Colin was quite impulsive – so much so that on some days he would wear his Wednesday socks on a Thursday. It wasn’t only his socks that bore the brunt of his impulsiveness, Colin was the same at work too, especially when it came to leading change within his team.
Colin’s team were going through lots of change recently – changes in processes, people and procedures. It was never ending. One evening, over his bedtime Ovaltine, Colin had a great idea.
He legged it into work the next day, bought everyone a frothy coffee and told them about his ground-breaking idea for driving change. He nodded politely at those who expressed concerns, ignored those who were the even slightest bit reluctant and told a few others who had ideas of their own that he would “Look into it pronto”. Which of course he never would.
Colin pressed on with his plans (– and only his plans). Five weeks later he was found licking his wounds over a lion bar in the canteen. Not surprisingly, Colin’s plans had failed miserably. He hadn’t listened to his team. He hadn’t got their buy-in for the changes he had imposed; he simply hadn’t got them all on board.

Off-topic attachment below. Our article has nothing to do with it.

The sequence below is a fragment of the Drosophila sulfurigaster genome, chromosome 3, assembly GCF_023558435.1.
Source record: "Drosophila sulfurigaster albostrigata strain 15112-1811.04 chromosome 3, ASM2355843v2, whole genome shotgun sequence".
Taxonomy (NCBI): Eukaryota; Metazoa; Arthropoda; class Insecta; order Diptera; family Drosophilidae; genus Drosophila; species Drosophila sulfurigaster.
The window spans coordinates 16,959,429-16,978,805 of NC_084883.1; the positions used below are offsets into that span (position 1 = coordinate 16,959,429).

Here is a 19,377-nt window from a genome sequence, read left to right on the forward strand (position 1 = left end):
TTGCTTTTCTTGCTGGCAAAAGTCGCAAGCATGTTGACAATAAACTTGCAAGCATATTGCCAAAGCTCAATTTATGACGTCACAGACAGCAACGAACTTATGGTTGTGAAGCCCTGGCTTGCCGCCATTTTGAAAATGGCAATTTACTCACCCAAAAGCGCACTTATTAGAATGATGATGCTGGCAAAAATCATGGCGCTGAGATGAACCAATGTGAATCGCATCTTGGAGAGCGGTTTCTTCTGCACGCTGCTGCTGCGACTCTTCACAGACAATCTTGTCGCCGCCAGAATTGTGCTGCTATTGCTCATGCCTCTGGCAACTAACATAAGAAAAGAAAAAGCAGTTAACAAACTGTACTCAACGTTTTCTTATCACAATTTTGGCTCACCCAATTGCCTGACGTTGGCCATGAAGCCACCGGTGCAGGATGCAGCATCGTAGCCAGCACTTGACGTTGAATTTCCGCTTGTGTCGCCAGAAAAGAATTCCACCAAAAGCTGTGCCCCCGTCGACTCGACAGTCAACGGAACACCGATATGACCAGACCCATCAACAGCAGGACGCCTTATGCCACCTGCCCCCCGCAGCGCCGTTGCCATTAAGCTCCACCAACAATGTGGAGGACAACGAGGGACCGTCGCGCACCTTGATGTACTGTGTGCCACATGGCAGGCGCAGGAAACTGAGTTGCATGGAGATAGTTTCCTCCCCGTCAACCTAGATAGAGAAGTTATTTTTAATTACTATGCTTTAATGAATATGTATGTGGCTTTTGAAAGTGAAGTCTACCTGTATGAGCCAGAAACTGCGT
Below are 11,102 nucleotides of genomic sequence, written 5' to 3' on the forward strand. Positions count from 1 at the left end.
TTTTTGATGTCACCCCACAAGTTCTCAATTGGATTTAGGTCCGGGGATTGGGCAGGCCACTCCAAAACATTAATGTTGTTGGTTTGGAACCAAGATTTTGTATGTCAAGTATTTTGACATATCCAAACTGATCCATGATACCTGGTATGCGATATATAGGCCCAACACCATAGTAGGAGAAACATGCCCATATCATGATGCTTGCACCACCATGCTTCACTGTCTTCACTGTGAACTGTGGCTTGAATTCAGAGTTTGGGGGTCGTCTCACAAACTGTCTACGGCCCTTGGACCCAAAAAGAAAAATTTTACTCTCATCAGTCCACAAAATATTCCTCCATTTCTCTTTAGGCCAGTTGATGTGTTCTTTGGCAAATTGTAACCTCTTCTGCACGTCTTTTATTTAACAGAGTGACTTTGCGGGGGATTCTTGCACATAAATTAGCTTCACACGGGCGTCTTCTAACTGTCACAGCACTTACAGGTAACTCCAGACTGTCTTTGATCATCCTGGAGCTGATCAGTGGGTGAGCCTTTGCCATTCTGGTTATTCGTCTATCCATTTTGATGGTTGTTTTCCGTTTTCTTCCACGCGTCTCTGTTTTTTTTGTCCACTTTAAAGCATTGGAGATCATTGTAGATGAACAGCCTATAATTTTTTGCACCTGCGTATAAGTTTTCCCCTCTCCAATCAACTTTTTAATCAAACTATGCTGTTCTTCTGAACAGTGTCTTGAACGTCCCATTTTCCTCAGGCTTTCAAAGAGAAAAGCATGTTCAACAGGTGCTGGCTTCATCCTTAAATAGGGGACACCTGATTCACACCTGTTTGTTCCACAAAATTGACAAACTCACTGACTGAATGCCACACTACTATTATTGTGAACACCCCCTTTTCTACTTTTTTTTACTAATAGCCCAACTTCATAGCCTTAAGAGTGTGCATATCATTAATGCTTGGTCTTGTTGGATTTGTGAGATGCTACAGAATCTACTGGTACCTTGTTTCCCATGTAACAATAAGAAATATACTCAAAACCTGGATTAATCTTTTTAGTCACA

If you’re planning a change, make sure you ask yourself the following questions:
Colin was now on his third lion bar. If Colin had taken a step back, listened to his team and actually taken their views and ideas on board, then maybe he wouldn’t have felt the need to overdose on chocolate, in a desperate attempt to feel better about his failings. As it was, Colin was left with a dreadfully disengaged team and a terrible toothache to boot – not exactly the best recipe for leading successful change.
If you or your managers need a hand with how they lead and communicate change then we can help. Get in touch now for more information about our ‘Leading your Team through Change’ training course.